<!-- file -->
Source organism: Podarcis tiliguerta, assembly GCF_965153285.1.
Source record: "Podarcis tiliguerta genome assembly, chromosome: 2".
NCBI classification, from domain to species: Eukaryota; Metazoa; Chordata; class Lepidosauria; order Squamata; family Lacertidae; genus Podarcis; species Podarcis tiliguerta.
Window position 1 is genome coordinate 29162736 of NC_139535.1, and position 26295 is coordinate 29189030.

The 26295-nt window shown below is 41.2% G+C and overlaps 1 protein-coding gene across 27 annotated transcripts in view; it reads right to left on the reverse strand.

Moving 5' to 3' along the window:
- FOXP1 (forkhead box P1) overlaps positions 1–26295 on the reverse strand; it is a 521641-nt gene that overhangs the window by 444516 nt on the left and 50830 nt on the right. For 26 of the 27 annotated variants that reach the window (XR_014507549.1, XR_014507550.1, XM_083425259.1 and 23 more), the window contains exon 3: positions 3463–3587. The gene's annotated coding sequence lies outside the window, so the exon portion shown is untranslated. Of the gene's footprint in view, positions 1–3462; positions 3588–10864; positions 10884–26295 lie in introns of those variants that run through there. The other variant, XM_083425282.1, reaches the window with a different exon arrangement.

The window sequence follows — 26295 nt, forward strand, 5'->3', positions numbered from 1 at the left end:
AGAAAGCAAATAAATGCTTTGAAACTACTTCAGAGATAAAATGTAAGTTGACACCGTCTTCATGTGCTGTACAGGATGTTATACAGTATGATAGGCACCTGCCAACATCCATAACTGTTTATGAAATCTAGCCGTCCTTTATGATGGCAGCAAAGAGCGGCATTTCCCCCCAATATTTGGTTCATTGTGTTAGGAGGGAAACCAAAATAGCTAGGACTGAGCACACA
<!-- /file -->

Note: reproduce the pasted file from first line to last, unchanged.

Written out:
Source organism: Podarcis tiliguerta, assembly GCF_965153285.1.
Source record: "Podarcis tiliguerta genome assembly, chromosome: 2".
NCBI classification, from domain to species: Eukaryota; Metazoa; Chordata; class Lepidosauria; order Squamata; family Lacertidae; genus Podarcis; species Podarcis tiliguerta.
Window position 1 is genome coordinate 29162736 of NC_139535.1, and position 26295 is coordinate 29189030.

The 26295-nt window shown below is 41.2% G+C and overlaps 1 protein-coding gene across 27 annotated transcripts in view; it reads right to left on the reverse strand.

Moving 5' to 3' along the window:
- FOXP1 (forkhead box P1) overlaps positions 1–26295 on the reverse strand; it is a 521641-nt gene that overhangs the window by 444516 nt on the left and 50830 nt on the right. For 26 of the 27 annotated variants that reach the window (XR_014507549.1, XR_014507550.1, XM_083425259.1 and 23 more), the window contains exon 3: positions 3463–3587. The gene's annotated coding sequence lies outside the window, so the exon portion shown is untranslated. Of the gene's footprint in view, positions 1–3462; positions 3588–10864; positions 10884–26295 lie in introns of those variants that run through there. The other variant, XM_083425282.1, reaches the window with a different exon arrangement.

The window sequence follows — 26295 nt, forward strand, 5'->3', positions numbered from 1 at the left end:
AGAAAGCAAATAAATGCTTTGAAACTACTTCAGAGATAAAATGTAAGTTGACACCGTCTTCATGTGCTGTACAGGATGTTATACAGTATGATAGGCACCTGCCAACATCCATAACTGTTTATGAAATCTAGCCGTCCTTTATGATGGCAGCAAAGAGCGGCATTTCCCCCCAATATTTGGTTCATTGTGTTAGGAGGGAAACCAAAATAGCTAGGACTGAGCACACA